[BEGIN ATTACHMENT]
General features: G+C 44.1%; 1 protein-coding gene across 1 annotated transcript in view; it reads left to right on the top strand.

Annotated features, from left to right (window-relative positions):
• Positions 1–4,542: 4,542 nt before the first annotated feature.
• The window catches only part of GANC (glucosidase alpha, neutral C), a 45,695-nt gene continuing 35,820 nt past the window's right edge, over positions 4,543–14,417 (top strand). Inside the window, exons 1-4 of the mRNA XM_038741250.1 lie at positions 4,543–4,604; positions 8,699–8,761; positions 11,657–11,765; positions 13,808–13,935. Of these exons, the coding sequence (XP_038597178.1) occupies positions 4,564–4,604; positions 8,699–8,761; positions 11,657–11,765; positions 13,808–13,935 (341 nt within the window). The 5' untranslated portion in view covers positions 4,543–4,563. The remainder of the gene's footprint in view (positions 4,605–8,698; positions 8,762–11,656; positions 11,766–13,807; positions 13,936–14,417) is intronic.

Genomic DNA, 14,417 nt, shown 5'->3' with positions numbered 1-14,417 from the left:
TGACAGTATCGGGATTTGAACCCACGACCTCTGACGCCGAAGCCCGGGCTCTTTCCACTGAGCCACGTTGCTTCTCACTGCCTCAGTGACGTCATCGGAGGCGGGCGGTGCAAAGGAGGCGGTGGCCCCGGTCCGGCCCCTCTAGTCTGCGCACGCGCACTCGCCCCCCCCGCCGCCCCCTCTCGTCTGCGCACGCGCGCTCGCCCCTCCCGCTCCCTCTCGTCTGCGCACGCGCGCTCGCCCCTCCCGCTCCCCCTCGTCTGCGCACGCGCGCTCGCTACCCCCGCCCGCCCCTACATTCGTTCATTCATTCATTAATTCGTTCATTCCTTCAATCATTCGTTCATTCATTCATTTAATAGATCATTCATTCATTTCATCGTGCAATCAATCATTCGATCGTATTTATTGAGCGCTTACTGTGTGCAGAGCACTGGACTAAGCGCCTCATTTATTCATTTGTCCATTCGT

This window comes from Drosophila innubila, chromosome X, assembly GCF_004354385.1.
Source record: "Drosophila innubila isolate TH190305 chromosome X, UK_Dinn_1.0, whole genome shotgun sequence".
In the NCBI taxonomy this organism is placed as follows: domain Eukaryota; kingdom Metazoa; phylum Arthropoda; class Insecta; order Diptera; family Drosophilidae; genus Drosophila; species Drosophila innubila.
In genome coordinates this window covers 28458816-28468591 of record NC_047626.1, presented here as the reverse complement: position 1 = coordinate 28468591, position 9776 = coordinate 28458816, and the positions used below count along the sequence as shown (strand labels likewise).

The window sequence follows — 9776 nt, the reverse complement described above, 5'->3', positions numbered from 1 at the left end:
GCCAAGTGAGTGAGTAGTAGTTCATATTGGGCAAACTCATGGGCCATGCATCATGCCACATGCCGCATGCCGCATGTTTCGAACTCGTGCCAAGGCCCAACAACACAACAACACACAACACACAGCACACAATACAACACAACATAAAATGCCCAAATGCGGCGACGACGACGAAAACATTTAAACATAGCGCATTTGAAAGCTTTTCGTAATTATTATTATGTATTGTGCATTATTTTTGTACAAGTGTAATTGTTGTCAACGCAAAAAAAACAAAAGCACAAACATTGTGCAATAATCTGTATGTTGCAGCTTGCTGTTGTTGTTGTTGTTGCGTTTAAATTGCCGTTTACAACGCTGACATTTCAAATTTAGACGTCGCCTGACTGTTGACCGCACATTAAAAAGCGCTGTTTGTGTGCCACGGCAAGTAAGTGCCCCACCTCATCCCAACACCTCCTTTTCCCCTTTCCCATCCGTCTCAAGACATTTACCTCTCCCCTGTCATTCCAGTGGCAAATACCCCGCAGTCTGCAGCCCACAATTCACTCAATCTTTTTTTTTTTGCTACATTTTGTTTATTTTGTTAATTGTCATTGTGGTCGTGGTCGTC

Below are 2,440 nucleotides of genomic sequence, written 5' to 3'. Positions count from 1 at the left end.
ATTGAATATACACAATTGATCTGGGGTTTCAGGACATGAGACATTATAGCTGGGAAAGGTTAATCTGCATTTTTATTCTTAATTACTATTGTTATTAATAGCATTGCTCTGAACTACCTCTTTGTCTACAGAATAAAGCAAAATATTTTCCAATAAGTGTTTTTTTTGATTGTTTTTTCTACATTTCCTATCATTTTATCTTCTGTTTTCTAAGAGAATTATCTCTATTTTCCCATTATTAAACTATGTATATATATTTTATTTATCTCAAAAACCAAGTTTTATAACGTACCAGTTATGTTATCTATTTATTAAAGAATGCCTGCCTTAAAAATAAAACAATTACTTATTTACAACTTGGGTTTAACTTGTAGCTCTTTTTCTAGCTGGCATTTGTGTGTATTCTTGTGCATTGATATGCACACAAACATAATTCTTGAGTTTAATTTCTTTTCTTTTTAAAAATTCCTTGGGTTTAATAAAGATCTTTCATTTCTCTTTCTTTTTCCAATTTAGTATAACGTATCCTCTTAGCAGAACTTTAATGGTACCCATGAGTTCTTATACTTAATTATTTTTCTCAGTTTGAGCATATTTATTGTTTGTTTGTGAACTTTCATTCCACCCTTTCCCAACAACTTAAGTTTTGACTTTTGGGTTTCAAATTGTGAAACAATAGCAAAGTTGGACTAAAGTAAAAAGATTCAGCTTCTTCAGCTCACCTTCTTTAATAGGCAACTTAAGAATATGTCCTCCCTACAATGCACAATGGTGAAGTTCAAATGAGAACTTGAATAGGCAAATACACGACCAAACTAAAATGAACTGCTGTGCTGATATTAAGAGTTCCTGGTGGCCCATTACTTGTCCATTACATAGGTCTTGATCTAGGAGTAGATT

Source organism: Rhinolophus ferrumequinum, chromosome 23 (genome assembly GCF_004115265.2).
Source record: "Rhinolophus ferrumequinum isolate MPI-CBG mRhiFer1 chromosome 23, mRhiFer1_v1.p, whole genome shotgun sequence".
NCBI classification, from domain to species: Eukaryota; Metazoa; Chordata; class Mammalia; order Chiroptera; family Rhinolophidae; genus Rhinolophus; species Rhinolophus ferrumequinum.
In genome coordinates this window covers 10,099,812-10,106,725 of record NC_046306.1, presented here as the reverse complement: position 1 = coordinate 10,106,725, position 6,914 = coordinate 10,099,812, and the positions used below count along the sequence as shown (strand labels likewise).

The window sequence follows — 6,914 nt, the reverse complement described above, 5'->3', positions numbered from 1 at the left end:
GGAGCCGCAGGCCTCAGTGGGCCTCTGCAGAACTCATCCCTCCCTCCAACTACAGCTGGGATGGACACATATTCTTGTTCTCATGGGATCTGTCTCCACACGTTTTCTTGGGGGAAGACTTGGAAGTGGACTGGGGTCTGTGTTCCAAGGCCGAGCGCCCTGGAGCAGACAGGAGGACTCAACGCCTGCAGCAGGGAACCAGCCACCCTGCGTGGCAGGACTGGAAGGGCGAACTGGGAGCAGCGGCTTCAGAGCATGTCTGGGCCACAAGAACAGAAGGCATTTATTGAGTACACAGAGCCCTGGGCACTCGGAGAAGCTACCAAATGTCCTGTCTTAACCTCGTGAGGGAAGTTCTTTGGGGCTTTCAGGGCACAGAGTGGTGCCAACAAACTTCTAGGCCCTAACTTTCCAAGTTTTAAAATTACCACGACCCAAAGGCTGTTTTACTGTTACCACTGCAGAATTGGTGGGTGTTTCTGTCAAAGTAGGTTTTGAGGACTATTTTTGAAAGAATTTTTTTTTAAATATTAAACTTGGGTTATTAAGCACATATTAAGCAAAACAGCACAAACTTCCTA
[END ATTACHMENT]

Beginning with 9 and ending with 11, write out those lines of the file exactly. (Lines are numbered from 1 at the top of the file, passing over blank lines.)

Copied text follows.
In the NCBI taxonomy this organism is placed as follows: domain Eukaryota; kingdom Metazoa; phylum Arthropoda; class Insecta; order Diptera; family Drosophilidae; genus Drosophila; species Drosophila innubila.
In genome coordinates this window covers 28458816-28468591 of record NC_047626.1, presented here as the reverse complement: position 1 = coordinate 28468591, position 9776 = coordinate 28458816, and the positions used below count along the sequence as shown (strand labels likewise).

The window sequence follows — 9776 nt, the reverse complement described above, 5'->3', positions numbered from 1 at the left end: